During the British colonial period, many Chinese residents from Chemor, Tanjung Rambutan and Tambun were forced to relocate here under the Briggs Plan to protect people from communists.
Around 945 families settled in Bercham after the new village was formed, mostly in wooden houses built on their own.
Many of them relied on farming and tin mining to get by, as large mining ponds were commonly found there then.
Fishmonger Lam Kam Yoon said no one had any idea how Bercham got its name in the beginning, but Wo Tau Kok was apparently named after a type of vegetable.
The 70-year-old, who has lived in Bercham since the new village was formed in 1952, clearly recalled what life was like for him back then.
“I was seven years old when the British forced my family and I out of Tambun. Each family was given a piece of land measuring 14m by 27m within the fenced up new village.
“We used wooden planks to build our house and used vegetation as roofing. Life was very simple for us then,” he told MetroPerak.
Lam, who comes from a family of eight, said his father became a tin miner after they moved.
“But my mum was a rubber tapper. She still had to travel out of Bercham and head back to where our estate was in Tambun to work.
“Every morning, they would open the gates at 6am and close them at 7pm. My mum had to go out and come home within those times or she’d be locked outside.
“My two brothers, three sisters and I stayed at home and planted vegetables like sweet potato and yam so that we could cook it for our meals,” he said.
Lam said he learnt that the strict curfew was a major inconvenience to other villagers who worked as vegetable and meat suppliers.
“Before living in the new village, they had to head out as early as 2am to send their goods over to the Central Market in Ipoh.
“Being several hours late because of the curfew affected their business. Most of the shoppers who went to the market would be there early in the morning. Farmers would lose out when their goods arrived late,” he said, adding that most of the shoppers back then were from the Menglembu area who could travel at any time as it did not have a curfew imposed.
Apart from farming vegetables, Lam said his family used to rear pigs behind their wooden house.
“It was a very common thing among the villagers. For every 15 houses in the village, at least five of would have pigs in the compound. It wasn’t so much a big business opportunity; we just wanted to make some extra income.
“Our family bought three piglets. When they grew, we sold them off and kept the money for our family savings,” said Lam.
Tractor dealer Wong Liaw Ming said, back then, Bercham looked more like a rural area as there was lots of vegetation everywhere.
“Now it’s totally different. From one new village, it has expanded to over 90 residential areas.
“When I was a kid, we didn’t even have a Bercham market. Now, our market is located in a double-storey building. Times have really changed,” said the 59-year-old.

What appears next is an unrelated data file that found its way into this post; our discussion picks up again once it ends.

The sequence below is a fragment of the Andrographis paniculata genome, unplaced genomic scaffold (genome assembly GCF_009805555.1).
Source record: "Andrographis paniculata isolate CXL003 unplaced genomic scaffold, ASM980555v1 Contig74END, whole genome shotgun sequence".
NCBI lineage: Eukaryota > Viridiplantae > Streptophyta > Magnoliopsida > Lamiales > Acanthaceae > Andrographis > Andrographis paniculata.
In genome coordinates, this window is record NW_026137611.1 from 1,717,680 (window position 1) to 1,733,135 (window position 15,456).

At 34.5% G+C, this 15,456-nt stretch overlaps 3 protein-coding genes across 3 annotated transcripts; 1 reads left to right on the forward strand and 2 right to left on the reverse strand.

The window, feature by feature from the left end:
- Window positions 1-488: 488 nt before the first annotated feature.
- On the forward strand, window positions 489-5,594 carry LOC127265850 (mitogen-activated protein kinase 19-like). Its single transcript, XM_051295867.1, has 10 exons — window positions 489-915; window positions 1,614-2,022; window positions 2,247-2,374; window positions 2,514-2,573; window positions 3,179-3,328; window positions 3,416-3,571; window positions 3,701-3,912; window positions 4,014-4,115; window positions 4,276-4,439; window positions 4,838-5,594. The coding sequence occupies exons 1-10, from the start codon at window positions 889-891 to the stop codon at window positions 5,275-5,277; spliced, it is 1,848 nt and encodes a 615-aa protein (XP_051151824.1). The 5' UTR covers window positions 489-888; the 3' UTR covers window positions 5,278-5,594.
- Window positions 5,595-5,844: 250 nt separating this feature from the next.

Reminiscing about the carefree days of his youth, Wong said he used to go swimming and fishing in the mining ponds and rivers with his seven siblings.
“The water was clean and clear. Sadly, the mining ponds are all gone now, as they have been filled in to make way for new infrastructure,” he said.
Wong also said his parents did not need to bother much about his siblings back then as safety was never an issue.
“We could leave our house doors open and robbery would be the last thing that could happen. But now I have to keep an eye on my kids all the time.
“Although Bercham has been developing rapidly over the years, it is sad that the current generation can never get a taste of the carefree life we used to experience,” said the father of two children aged 11 and 20.
The former tin mining village is now home to around 200,000 residents in Ipoh. Taman Desa Kencana was developed as Bercham’s very first residential area with single-storey houses in 1976.
SJKC Bercham is also the Chinese vernacular school that plays host to the most students in Perak, with a student population that numbers over 2,300.
Bercham village chief Lim Huey Shan pointed out that the Chinese community that settled in the new village back then are mostly business owners now.
This has paved the way for Bercham’s rapid development into a satellite town, giving rise to many light industries, small and medium-sized enterprises, fast food joints and large hypermarkets like Tesco Extra, Econsave and Giant.
Apart from all this, Lim said there are many Buddhist temples, Sikh temples and other places of worship as well.
On Bercham’s potential for tourism, he said: “I think we could succeed as Ipoh’s very own Chinatown, as 85% of residents here are Chinese,b ut there is still a long way to go for this plan to come to fruition.”
Although Bercham has many residents, Lim said only a third are full-time residents.
“I think at least two thirds of the population, especially the youths, have moved to bigger cities like Kuala Lumpur and Singapore for better job opportunities.
“It is only during election period and holidays that we see so many unfamiliar faces around,” he said.